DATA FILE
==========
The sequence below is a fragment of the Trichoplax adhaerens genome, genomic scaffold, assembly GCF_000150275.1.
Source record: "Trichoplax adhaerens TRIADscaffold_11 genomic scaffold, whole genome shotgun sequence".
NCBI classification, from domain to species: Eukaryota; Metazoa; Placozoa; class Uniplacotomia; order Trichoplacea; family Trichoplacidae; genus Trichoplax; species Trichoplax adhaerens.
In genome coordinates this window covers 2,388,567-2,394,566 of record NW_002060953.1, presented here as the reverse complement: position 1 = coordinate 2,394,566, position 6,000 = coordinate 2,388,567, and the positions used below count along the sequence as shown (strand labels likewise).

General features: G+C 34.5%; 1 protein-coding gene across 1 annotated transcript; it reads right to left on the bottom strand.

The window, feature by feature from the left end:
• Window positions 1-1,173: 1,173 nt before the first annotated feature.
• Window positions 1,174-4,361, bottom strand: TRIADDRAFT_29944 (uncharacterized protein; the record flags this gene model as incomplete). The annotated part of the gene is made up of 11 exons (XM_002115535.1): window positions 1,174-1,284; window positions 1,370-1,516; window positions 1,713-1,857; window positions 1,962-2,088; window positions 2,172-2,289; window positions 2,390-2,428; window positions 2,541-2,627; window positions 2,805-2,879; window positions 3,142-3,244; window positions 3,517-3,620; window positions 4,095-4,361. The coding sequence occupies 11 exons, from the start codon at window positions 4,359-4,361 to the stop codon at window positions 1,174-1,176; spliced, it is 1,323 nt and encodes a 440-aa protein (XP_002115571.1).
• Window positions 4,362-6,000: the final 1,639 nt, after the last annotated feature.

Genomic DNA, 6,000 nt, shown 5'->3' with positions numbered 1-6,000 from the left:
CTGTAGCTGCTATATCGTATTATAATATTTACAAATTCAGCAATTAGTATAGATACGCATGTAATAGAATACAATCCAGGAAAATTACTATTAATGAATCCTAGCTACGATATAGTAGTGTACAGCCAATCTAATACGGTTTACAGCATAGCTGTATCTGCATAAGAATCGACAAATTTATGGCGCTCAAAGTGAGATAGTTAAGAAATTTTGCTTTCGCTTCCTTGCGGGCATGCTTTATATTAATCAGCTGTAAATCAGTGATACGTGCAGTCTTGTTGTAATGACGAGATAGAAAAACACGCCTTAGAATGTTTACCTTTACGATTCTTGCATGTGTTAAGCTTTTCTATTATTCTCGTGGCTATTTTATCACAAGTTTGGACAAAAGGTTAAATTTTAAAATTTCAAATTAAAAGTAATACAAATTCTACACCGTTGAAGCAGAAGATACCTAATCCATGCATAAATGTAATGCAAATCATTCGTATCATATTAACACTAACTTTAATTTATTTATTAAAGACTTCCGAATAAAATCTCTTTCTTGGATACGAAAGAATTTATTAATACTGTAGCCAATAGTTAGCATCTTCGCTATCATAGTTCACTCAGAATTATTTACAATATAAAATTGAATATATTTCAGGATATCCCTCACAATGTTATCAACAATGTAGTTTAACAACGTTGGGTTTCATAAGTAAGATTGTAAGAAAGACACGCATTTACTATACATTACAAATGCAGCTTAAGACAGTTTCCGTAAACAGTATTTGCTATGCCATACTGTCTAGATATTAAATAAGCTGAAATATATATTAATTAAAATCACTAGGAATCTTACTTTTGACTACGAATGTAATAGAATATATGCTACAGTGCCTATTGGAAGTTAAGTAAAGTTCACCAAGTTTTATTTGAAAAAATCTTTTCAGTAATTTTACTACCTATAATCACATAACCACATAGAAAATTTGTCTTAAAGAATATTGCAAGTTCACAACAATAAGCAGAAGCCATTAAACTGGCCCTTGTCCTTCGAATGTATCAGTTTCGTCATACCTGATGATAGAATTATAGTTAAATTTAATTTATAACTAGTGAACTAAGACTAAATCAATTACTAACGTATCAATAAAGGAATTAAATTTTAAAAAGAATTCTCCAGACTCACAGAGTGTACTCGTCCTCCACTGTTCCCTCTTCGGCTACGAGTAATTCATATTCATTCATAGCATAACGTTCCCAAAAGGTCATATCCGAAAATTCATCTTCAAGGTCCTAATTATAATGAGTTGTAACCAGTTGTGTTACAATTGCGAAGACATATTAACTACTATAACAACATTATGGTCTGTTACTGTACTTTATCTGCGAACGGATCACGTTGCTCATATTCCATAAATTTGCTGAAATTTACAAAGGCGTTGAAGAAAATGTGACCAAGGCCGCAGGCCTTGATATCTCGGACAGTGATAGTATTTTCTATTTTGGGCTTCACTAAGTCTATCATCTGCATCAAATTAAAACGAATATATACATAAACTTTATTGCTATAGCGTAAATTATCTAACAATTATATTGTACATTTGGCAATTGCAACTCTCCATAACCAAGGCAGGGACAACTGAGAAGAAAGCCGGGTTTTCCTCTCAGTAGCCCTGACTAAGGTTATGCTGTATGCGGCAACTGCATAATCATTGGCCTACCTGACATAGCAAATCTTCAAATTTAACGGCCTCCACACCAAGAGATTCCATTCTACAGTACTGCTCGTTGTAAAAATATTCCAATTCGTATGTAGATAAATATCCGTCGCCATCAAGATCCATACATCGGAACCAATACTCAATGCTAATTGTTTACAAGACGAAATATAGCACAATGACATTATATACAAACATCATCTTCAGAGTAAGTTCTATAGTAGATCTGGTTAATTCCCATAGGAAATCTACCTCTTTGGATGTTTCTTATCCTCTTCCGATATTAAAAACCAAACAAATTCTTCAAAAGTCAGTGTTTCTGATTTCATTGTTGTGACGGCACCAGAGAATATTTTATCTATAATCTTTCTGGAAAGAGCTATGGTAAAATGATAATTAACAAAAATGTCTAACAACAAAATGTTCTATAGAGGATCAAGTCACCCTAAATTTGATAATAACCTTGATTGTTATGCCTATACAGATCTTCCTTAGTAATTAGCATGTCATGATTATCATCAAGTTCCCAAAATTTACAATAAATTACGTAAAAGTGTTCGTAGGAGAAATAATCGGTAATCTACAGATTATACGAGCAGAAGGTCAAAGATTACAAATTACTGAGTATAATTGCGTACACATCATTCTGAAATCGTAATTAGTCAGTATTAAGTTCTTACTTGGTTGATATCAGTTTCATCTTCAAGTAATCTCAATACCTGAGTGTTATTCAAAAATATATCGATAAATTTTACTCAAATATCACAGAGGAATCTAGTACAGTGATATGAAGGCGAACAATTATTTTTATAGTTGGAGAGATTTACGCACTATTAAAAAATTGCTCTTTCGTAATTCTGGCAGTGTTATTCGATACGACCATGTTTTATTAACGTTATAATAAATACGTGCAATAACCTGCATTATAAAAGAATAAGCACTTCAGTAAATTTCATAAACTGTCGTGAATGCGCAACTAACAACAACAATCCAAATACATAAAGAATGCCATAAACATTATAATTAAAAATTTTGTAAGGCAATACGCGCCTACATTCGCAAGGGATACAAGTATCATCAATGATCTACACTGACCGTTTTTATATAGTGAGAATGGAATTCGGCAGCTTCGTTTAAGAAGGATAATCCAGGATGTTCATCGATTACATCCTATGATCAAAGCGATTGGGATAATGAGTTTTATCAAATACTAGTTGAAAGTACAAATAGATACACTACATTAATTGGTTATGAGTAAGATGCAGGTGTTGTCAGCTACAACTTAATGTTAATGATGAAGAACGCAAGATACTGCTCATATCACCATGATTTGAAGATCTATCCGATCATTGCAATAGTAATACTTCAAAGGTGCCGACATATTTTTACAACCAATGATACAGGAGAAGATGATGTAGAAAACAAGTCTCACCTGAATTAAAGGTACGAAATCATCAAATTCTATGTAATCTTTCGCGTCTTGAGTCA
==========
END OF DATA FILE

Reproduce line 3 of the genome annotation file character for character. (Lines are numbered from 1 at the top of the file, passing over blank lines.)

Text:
NCBI classification, from domain to species: Eukaryota; Metazoa; Placozoa; class Uniplacotomia; order Trichoplacea; family Trichoplacidae; genus Trichoplax; species Trichoplax adhaerens.